With any mission packs there will be new monsters and weapons. Some of the new monsters are really well-designed and a royal pain. The medic for instance is now a force to be reckoned with. Armed with a blaster, the s.o.b. also can revitalise dead comrades; so that dead gladiator you see there can now bring back to life in a matter of seconds (among other Stroggs) so the whole idea is you don't kill Stroggs, you gibbed them. The flying Daedalus is now armed with a power shield and the new stalker is basically a really tough cyborg spider (what’s with mission packs and spiders anyway…). Some of the new weapons are the ETF Rifle (armour piecing), prox mines and the chainsaw made its way back. Personally I thought the prox mines is the only useful new weapon.
A well known feature for any of id Software PC games is the concept of secret locations and levels. I have located the majority of secret locations however because of the somewhat confusing map levels, there will be some areas that you cannot return, no matter what. Also I think there is only one secret level and the level itself is a bummer (hint: you will spend time just running for your life).
Graphically and sound wise little has changed since Quake II. It’s a shame as considering its one year after the release of Quake II you come to expect some changes. The good news though is that there’s a new soundtrack from Sonic Mayhem that still gets your blood pumping. The only other change that I have noticed was the lighting however not enough to warrant some discussion.
Ground Zero as a mission pack is quite long. There are fourteen levels (plus one secret level) hence the value is quite good – almost like having a new game. It also sports that easy, medium and hard level difficulty and introduced via a console command the nightmare level. Considering that this game is considerably harder than Quake II, expect to invest ten to twenty hours as there will be times where you need to scout for those turrets and less of that gun-ho approach, unless you like to die a lot.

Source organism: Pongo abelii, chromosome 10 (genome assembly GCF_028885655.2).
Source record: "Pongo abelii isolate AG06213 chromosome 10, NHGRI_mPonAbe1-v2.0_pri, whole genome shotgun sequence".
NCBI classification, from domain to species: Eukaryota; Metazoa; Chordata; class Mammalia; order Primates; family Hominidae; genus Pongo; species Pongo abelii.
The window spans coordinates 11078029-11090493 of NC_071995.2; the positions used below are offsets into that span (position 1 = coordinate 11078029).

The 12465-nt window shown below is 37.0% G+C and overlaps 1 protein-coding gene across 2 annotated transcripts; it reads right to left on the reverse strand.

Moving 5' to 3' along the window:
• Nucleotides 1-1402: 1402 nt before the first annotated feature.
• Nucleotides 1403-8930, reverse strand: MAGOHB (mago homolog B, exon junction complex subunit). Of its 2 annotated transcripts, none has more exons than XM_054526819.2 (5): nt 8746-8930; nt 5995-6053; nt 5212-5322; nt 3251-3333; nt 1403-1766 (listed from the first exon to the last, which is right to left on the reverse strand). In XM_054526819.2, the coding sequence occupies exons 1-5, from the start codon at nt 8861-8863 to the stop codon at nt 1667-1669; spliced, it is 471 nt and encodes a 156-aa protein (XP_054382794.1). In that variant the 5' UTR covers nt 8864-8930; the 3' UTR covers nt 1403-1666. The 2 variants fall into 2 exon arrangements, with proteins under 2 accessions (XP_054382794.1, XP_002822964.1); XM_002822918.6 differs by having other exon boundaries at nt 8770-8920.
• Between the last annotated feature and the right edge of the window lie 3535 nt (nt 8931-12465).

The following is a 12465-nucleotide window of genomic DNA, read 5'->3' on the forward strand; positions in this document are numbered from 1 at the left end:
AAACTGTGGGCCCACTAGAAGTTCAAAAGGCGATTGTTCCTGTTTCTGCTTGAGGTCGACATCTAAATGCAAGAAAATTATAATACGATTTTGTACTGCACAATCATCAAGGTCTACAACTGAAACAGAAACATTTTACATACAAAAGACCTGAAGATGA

As Quake II was famed for its intense multiplayer matches thankfully Ground Zero made some improvements. The game comes with ten new maps and some great new weapons which forces the player to change tactics. Some new weapons are the Vengeance Sphere (which will trigger when you reach less than 25% of your health as the sphere will go on a killing spree), Hunter Sphere (triggers when you die then it will track the killer without remorse), Anti-Matter bomb (plant it and r-u-n) and my personal favourite the Doppelganger (creates a copy of you). There are also three different styles of multiplayer options: death match, co-op (up to four players – very cool indeed) and tag (grab the tag token, get a healthy bonus and get three frag points for every kill).
Since it is one year after the release of Quake II, I felt this mission pack was released a little too late. Even though there is not enough innovation, the mission pack is still a good expansion to those who’s aching for some more quaking. Ground Zero reminds me a lot like Dissolution for Quake – more of that corridor romping and not enough spark. That said and thankfully so, the multiplayer is still where the fun is.